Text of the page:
Here we emphasis the impact of post-transcriptional regulation of protein synthesis, protein localisation and microenvironment of cyclin D1, p21 and p53 in regulation of diverse cellular functions such as maintenance of the senescence phenotype or escape and proliferation. Importantly, we have shown that accumulation of nuclear cyclin D1 in latent MCF-7 cells post p14ARF induction is associated with relocalisation of Ki-67 in the nucleus, and loss of genomic integrity in latent MCF-7, eventuating in abnormal nuclear division and aberrant cell division. These results suggest that accelerated senescence through reactivation of the p14–p53 pathway does not entirely remove the threat of cancer and that cyclin D1 plays a promiscuous role in cancer prevention and progression. Although p14ARF rapidly stops cell proliferation, the very nature of cancer cell genomic instability will drive neoplastic formation in senescent cells. As we have shown continuous expression of p14ARF results in the onset of endoreduplication.

This may partly explain the conundrum that high cyclin D1 is associated with non-proliferating breast cells and also aggressive highly proliferative breast cancer. These findings may have clinical significance, in their support of p14ARF and p53 presence in ductal carcinoma in situ and invasive breast cancer and why p14ARF and p53 expression do not prevent tumour growth. This insight into this pervasive pathway towards aneuploidy may reveal cancer vulnerabilities that may be exploited in the clinic. Furthermore these results put a caveat on the use of accelerated senescence as a breast cancer therapeutic strategy and suggest combinational therapies are more effective to reduce ERα breast cancer recurrence. We have shown that ICI 182780 (Faslodex, Fulvestrant), a compound used in the clinic for breast cancer treatment reduces recurrence post p14ARF. We propose that efficacy of breast cancer treatment and reduction of recurrence post therapy where p14ARF-p53 is activated (such as radiation and chemotherapy) can be improved by the use of combination therapies with anti-estrogens in hormone-dependent breast cancer.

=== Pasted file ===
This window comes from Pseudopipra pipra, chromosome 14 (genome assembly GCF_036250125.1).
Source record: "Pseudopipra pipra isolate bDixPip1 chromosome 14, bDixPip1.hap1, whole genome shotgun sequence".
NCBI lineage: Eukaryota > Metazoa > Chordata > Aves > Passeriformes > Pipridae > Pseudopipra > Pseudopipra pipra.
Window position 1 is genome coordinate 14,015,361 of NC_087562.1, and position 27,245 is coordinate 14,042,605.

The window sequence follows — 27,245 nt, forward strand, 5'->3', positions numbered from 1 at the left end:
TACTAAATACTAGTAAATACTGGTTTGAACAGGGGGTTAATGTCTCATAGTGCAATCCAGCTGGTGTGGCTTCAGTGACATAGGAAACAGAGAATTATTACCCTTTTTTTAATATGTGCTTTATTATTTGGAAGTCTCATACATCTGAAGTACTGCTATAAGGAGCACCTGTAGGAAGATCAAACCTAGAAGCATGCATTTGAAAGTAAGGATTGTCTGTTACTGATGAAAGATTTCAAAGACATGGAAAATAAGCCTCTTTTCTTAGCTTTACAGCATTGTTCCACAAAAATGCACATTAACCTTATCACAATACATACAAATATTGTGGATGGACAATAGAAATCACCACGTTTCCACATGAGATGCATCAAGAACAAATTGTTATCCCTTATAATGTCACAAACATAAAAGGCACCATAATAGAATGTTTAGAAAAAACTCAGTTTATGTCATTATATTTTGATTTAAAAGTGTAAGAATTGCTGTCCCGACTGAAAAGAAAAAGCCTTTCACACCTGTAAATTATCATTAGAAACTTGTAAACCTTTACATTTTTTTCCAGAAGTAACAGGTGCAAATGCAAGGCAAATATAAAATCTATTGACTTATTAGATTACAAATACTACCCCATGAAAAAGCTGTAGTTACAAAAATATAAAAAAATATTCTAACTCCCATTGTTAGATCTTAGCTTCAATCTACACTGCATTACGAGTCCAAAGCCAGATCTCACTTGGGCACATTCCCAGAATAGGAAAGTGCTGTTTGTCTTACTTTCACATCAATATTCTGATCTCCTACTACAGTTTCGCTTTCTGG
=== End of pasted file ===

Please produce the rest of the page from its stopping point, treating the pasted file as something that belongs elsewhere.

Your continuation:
Materials and Methods

Cell Lines and Culture Conditions

MCF-7 breast cancer epithelial cells (ATCC 30-4500K) and MCF-7p14ARF breast cancer cells [32] and were grown in Dulbecco’s modified Eagle’s medium (Invitrogen) supplemented with 10% foetal bovine serum and insulin (10µg/ml). All cells were cultured in a 37°C incubator with 5% CO2. Isopropyl β-D-thiogalactosidase (IPTG) was used to induce p14ARF. All cells were tested mycoplasma free using the mycoAlert Kit (Lonza, Australia).

For experiments investigating the effects of IPTG and hormone treatment, 6-well dishes were seeded at 0.5−1.5×105 cells/well in complete medium unless indicated. Stable clones were seeded 24h prior to induction, and were induced using 5 mM IPTG, 10 nM ICI 182780, 10 nM E2, added directly to the medium and harvested at the times indicated.

Immunoblot Analysis

Cells were prepared for protein extraction as previously described [62]. Protein was quantified using the BioRad assay (BioRad Lab Inc. CA) and equal amounts of total protein (20µg) were separated by SDS-PAGE and then transferred to PDVF membrane. Proteins were visualised using the ECL detection system (Amersham Pharmacia Biotech, Australia) after incubation with the following primary antibodies: cyclin D1 (DCS-6) (Novacastra Laboratories Ltd, Newcastle-upon-Tyne, UK), anti-phospho-Rb (phosphoSer780) (Sigma Aldrich, CA), pRb (G3-245), PharMingen, San Diego, CA), p53 (DO-7, Dako, CA, USA), p21WAF/CIP1 (c-19, Santa Cruz), p14ARF (DCS-240, Sigma). Protein abundance was quantified by image analysis using the Kodak image station 4000MM.

Steroid Preparation

ICI 182780 (Faslodex) [7α-[9-(4,4,5,5,5-pentafluropentyl-sulfinyl)nonyl] and β-estradiol (E2) (Sigma) were prepared in absolute ethanol and stored at −20°C.